New AGA/GCF Research Grant to Fund Exploration of the Development of Gastric Cancer
Bethesda, MD and San Francisco, CA (March 11, 2014) -- The American Gastroenterological Association (AGA) Research Foundation and the Gastric Cancer Foundation (GCF) are pleased to announce that the first AGA–Gastric Cancer Foundation Research Scholar Award in Gastric and Esophageal Cancer will support Mohamed El-Zaatari, PhD, from University of Michigan, as he conducts research into the role of myeloid cells in the transition from chronic inflammation to gastric pre-neoplasia.
Gastric (stomach) cancer is a deadly and frequently unheard of cancer. Worldwide, stomach cancer is the fourth most common type of cancer1, and the second leading cause of cancer deaths1. In the U.S., gastric cancer is an often-fatal disease with a relative five-year overall survival rate of approximately 27 percent2 ; and the disease receives just 0.4 percent of federal cancer research dollars3.
“To find a cure for stomach cancer, basic science research is essential to understand the evolution of the disease and its underlying causes,” said Martin Brotman, MD, AGAF, chair, AGA Research Foundation. “We are proud to join with the Gastric Cancer Foundation to support Dr. El-Zaatari and his team as they work toward advancing the understanding of gastric cancer.”
Dr. El-Zaatari’s research centers around determining the process by which chronic inflammation causes certain cells to become pre-malignant. Specifically, he aims to characterize changes in inflamed stomach microenvironment that lead to precancerous conditions. “We can use tools to look at the cell types and genes that are changing during the later stages of inflammation,” he says. Ultimately what Dr. El-Zaatari and his colleagues learn could point to new targets for drug development.
Beginning in July 2014, Dr. El-Zaatari will receive $90,000 per year for three years to carry out his research.
“The Gastric Cancer Foundation is working to increase the amount of funding and support dedicated to eradicating stomach cancer,” said Wayne L. Feinstein, chairman of the board, GCF. “It is a significant milestone for us to partner with AGA and support Dr. El-Zaatari’s important research project. We look forward to seeing the new data he uncovers and are proud to contribute to his success.”
The AGA Research Foundation announced its partnership with GCF in August 2013. The two organizations have come together to create a $2.25 million endowment to fund research that will enhance the fundamental understanding of gastric and esophageal cancer pathobiology in order to ultimately prevent or develop a cure for these diseases.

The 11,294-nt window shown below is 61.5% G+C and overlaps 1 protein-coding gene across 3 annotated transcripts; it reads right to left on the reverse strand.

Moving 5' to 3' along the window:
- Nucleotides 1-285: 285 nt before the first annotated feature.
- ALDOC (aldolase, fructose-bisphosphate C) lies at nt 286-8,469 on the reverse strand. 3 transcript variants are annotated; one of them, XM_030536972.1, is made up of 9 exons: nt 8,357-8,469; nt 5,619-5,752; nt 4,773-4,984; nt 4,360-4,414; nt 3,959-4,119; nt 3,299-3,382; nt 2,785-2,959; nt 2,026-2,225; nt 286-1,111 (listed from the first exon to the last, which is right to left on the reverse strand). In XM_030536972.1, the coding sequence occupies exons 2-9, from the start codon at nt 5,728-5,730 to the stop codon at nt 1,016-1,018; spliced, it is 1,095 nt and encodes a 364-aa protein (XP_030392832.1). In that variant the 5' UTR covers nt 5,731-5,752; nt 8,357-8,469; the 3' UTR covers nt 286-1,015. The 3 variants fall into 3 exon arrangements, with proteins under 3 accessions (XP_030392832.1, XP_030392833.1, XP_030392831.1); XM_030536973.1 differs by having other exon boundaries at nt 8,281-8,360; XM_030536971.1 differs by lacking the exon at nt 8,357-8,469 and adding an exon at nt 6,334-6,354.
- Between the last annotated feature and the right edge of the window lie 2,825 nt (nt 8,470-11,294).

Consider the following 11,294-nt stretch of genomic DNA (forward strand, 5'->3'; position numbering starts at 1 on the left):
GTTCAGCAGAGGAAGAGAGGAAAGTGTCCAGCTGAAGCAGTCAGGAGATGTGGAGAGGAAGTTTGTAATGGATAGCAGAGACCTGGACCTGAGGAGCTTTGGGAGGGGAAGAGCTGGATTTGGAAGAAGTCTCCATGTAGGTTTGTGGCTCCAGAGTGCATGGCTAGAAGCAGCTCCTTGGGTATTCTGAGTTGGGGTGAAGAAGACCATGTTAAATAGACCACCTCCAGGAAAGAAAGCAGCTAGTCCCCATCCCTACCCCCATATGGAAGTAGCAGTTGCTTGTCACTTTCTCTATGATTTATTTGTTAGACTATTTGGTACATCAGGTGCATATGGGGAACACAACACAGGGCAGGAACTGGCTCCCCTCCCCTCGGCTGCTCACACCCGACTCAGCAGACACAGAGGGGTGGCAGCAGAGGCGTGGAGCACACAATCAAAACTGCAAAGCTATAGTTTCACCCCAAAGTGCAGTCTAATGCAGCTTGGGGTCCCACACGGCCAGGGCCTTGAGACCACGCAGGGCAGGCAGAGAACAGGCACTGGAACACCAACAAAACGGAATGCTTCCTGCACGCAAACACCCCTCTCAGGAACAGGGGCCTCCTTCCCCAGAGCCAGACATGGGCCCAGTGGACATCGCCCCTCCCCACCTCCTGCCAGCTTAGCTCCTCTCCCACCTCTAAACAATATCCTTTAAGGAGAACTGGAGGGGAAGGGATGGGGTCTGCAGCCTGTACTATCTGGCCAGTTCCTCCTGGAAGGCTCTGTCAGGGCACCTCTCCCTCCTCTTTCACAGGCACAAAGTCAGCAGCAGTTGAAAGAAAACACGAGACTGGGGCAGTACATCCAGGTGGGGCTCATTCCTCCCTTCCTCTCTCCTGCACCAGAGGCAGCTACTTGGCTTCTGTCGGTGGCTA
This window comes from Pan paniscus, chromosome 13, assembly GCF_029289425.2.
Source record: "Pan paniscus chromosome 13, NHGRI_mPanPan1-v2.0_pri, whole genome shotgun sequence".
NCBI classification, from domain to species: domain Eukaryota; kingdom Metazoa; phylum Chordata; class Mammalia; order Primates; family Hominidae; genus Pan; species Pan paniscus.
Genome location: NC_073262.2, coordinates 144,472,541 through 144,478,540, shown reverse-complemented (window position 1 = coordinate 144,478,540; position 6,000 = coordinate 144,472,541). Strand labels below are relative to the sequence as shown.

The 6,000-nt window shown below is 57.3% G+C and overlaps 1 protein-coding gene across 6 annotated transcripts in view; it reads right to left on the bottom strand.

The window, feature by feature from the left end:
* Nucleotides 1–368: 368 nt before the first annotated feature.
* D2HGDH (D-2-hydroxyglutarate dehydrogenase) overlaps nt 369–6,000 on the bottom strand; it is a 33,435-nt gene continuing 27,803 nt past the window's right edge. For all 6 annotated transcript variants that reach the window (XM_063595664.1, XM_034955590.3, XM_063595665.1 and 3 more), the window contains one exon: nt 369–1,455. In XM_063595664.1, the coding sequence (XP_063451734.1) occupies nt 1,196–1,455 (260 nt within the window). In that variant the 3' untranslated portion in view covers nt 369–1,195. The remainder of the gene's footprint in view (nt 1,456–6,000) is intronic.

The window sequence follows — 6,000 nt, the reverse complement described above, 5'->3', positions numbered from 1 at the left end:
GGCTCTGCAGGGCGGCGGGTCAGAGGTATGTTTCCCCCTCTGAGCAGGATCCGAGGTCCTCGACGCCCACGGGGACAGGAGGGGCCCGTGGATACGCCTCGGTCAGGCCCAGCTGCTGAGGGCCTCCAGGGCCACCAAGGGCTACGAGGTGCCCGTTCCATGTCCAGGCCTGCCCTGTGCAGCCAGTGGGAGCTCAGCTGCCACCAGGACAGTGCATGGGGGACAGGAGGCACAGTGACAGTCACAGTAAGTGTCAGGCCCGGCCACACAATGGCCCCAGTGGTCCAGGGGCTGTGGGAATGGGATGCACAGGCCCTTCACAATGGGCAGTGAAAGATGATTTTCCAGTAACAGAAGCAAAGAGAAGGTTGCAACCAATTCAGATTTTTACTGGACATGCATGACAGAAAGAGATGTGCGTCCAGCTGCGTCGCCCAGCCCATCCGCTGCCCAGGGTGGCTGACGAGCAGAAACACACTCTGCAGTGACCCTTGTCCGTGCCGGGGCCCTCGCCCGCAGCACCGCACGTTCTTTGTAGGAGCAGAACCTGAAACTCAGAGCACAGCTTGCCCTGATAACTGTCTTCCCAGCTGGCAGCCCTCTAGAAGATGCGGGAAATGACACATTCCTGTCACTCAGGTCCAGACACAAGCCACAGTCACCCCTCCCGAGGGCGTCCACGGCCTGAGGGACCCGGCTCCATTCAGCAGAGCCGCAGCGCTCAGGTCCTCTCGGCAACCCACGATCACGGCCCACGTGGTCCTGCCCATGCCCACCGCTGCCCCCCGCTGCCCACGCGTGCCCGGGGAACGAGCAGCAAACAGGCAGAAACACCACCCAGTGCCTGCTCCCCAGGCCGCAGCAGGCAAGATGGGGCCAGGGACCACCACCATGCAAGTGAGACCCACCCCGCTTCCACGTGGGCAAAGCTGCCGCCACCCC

About the AGA Research Foundation
The AGA Research Foundation, formerly known as the Foundation for Digestive Health and Nutrition, is the cornerstone of AGA’s effort to expand digestive disease research funding. Since 1984, the AGA, through its foundations, has provided more than $40 million in research grants to more than 770 scientists. The AGA Research Foundation serves as a bridge to the future of research in gastroenterology and hepatology by providing critical funding to advance the careers of young researchers between the end of training and the establishment of credentials that earn National Institutes of Health grants. Learn more about the AGA Research Foundation or make a contribution at www.gastro.org/foundation.
About the AGA Institute
The American Gastroenterological Association is the trusted voice of the GI community. Founded in 1897, the AGA has grown to include 17,000 members from around the globe who are involved in all aspects of the science, practice and advancement of gastroenterology. The AGA Institute administers the practice, research and educational programs of the organization.
About the Gastric Cancer Foundation
Since 2009, the Gastric Cancer Foundation (GCF) has led a call-to-action to build awareness of stomach cancer and to expand resources and understanding of the disease. In 2011, GCF launched the first national Gastric Cancer Registry, a data bank of information and tissue samples that fuels research to find new strategies for prevention, diagnosis and treatment. GCF is also primary contributor to a project that is creating a digital version of the gastric cancer genome based on DNA sequencing. GCF is devoted to funding stomach cancer research in pursuit of a cure. For more information about GCF or to make a donation, please visit www.gastriccancer.org.